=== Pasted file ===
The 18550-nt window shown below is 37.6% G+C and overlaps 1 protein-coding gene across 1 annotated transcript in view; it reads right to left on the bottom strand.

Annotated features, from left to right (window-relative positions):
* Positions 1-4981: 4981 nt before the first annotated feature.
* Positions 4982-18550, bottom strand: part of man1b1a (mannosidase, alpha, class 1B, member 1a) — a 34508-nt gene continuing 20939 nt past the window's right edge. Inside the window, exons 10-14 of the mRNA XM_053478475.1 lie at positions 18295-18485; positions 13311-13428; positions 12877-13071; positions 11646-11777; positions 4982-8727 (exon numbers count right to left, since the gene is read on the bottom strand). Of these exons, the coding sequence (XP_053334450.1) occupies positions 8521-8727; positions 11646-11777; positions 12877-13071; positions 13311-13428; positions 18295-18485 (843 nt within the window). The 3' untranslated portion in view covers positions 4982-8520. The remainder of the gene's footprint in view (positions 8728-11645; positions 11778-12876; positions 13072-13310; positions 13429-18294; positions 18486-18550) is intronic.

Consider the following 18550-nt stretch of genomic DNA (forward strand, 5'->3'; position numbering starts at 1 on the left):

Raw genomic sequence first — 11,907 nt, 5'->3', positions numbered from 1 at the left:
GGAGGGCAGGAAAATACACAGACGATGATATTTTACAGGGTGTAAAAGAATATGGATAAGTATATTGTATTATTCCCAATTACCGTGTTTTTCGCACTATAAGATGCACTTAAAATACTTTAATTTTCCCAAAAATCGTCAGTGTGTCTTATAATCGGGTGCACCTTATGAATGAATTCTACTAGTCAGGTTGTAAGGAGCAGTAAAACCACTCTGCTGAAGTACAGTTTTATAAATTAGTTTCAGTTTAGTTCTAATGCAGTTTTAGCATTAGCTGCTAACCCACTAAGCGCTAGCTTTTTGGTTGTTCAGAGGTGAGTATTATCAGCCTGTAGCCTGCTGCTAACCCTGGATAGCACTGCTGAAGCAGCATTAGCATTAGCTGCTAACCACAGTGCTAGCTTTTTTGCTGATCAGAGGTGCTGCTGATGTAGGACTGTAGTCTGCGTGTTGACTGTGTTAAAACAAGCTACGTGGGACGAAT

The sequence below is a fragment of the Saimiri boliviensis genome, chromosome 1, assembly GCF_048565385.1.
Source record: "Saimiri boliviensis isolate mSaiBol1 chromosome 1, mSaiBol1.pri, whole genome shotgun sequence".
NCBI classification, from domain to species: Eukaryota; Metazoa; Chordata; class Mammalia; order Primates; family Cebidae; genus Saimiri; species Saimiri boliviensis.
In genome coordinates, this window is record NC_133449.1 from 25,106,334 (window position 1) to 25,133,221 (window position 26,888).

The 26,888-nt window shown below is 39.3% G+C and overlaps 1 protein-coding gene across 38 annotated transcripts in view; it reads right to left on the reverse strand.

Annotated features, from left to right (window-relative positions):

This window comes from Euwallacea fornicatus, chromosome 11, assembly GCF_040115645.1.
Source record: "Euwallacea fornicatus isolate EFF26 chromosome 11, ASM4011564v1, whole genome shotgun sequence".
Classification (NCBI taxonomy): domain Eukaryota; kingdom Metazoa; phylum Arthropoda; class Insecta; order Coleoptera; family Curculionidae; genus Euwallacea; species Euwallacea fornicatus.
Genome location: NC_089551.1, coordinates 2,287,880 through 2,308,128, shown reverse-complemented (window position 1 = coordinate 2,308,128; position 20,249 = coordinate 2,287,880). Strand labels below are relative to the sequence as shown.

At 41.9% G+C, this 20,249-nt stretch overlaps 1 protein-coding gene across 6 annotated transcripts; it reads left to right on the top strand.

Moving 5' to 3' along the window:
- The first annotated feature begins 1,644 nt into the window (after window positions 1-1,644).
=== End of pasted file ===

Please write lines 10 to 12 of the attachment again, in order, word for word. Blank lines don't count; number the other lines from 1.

NCBI classification, from domain to species: Eukaryota; Metazoa; Chordata; class Mammalia; order Primates; family Cebidae; genus Saimiri; species Saimiri boliviensis.
In genome coordinates, this window is record NC_133449.1 from 25,106,334 (window position 1) to 25,133,221 (window position 26,888).

The 26,888-nt window shown below is 39.3% G+C and overlaps 1 protein-coding gene across 38 annotated transcripts in view; it reads right to left on the reverse strand.